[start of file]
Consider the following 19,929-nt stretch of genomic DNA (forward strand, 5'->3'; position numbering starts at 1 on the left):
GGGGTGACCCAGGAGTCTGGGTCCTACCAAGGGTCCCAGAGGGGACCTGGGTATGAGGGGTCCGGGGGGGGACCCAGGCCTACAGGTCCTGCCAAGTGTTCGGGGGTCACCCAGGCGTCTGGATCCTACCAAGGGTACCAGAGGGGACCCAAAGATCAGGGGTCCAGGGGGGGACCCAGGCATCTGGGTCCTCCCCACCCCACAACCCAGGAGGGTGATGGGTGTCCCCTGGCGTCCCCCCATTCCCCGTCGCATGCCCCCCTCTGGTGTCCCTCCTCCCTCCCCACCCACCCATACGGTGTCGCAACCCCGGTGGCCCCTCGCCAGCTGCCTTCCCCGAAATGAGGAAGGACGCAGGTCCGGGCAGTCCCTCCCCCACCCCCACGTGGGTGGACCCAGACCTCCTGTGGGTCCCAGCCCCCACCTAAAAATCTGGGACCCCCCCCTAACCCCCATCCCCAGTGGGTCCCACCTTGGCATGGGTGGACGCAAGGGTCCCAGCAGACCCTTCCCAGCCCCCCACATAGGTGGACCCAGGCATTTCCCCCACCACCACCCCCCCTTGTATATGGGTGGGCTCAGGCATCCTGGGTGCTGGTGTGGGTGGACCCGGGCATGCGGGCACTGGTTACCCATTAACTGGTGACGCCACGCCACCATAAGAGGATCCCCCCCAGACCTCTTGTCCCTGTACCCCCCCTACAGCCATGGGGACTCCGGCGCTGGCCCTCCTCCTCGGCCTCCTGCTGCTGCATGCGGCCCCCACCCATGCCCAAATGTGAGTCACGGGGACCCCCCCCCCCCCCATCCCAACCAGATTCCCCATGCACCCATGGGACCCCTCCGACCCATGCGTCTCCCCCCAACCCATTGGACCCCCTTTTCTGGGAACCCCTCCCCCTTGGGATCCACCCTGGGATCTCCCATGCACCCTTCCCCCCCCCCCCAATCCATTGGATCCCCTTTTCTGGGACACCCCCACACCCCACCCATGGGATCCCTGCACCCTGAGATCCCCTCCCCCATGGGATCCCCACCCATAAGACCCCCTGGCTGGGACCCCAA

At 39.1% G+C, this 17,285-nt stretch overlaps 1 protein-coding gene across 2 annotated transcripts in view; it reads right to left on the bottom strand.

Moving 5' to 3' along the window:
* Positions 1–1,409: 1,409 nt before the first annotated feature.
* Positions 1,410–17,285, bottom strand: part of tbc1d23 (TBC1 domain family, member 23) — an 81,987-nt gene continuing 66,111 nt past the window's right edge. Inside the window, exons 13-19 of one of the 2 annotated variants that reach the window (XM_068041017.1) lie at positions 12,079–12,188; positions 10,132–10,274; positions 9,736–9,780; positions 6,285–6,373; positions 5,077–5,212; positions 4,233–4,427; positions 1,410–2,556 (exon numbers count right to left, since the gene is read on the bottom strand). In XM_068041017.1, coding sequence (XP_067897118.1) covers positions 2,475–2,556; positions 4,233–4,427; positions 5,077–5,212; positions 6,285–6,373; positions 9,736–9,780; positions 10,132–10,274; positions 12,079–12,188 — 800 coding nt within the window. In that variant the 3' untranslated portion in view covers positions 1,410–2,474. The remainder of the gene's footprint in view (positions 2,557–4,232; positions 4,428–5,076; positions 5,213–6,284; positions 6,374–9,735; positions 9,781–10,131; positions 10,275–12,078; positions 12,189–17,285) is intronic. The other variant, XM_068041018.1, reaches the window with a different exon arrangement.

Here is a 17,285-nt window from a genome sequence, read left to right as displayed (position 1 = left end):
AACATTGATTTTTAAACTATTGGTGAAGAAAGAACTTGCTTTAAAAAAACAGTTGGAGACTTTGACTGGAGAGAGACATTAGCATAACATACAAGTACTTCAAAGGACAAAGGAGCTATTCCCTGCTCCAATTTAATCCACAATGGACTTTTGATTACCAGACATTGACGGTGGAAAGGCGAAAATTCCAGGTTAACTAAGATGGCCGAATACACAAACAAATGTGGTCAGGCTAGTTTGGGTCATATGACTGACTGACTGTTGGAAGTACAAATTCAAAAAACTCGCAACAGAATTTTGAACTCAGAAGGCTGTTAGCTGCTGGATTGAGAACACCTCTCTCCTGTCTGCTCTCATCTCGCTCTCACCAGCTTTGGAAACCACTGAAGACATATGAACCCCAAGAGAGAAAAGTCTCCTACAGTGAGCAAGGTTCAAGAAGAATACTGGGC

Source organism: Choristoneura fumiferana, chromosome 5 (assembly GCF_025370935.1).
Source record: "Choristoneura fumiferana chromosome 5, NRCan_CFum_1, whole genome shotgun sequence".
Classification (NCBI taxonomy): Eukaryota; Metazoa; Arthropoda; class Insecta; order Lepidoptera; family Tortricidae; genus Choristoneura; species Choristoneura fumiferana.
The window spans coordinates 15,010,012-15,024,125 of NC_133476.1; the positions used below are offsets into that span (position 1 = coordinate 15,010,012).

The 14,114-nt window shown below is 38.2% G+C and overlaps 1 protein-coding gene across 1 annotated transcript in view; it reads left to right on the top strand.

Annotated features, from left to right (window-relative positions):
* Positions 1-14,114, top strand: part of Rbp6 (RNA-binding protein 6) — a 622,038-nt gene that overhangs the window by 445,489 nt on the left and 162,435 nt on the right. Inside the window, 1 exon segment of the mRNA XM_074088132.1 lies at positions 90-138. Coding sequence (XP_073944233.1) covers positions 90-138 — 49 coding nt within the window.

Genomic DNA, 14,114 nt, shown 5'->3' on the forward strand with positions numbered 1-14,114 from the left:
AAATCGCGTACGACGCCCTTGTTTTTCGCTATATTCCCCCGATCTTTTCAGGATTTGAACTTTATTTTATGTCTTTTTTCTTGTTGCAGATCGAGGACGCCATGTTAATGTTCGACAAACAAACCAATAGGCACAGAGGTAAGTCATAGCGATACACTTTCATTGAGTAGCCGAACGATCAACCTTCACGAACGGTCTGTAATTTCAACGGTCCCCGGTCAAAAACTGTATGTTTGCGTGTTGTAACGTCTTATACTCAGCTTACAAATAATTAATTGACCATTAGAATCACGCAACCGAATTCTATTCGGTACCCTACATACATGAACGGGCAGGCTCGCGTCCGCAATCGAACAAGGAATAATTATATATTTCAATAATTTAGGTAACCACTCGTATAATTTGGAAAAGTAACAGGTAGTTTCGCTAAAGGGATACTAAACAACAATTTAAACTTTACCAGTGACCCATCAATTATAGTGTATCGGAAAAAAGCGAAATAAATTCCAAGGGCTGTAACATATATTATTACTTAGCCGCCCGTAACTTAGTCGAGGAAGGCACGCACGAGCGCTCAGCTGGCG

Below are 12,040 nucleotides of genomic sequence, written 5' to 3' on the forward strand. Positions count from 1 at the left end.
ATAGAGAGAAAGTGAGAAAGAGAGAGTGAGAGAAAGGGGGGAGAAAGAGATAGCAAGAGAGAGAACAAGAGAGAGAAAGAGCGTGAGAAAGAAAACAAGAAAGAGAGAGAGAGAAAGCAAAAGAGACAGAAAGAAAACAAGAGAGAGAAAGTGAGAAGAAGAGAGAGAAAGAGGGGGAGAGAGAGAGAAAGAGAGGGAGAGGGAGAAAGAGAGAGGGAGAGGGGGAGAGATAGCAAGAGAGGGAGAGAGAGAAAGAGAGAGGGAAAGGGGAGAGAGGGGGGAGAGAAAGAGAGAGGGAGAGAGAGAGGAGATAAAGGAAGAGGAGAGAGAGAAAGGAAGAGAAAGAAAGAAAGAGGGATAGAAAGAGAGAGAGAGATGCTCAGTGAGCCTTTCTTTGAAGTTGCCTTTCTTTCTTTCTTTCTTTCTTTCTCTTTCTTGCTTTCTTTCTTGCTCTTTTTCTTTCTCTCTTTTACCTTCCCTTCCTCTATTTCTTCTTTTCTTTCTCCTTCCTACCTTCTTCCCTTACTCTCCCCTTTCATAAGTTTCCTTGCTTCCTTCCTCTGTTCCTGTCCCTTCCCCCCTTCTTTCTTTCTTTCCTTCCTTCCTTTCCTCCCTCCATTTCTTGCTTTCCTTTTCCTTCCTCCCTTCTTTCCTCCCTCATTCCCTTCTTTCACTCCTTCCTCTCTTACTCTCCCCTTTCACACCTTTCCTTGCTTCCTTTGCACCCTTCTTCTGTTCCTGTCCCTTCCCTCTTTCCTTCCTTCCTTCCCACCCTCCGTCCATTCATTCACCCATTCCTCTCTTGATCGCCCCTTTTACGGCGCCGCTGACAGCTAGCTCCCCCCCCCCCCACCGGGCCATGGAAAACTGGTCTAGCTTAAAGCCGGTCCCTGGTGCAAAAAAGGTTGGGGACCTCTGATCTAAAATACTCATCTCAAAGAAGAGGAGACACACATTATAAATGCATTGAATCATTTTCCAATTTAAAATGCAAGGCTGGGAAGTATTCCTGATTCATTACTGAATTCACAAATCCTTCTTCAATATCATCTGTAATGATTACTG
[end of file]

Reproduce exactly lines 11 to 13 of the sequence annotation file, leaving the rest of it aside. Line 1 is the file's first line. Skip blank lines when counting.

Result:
Classification (NCBI taxonomy): Eukaryota; Metazoa; Arthropoda; class Insecta; order Lepidoptera; family Tortricidae; genus Choristoneura; species Choristoneura fumiferana.
The window spans coordinates 15,010,012-15,024,125 of NC_133476.1; the positions used below are offsets into that span (position 1 = coordinate 15,010,012).

The 14,114-nt window shown below is 38.2% G+C and overlaps 1 protein-coding gene across 1 annotated transcript in view; it reads left to right on the top strand.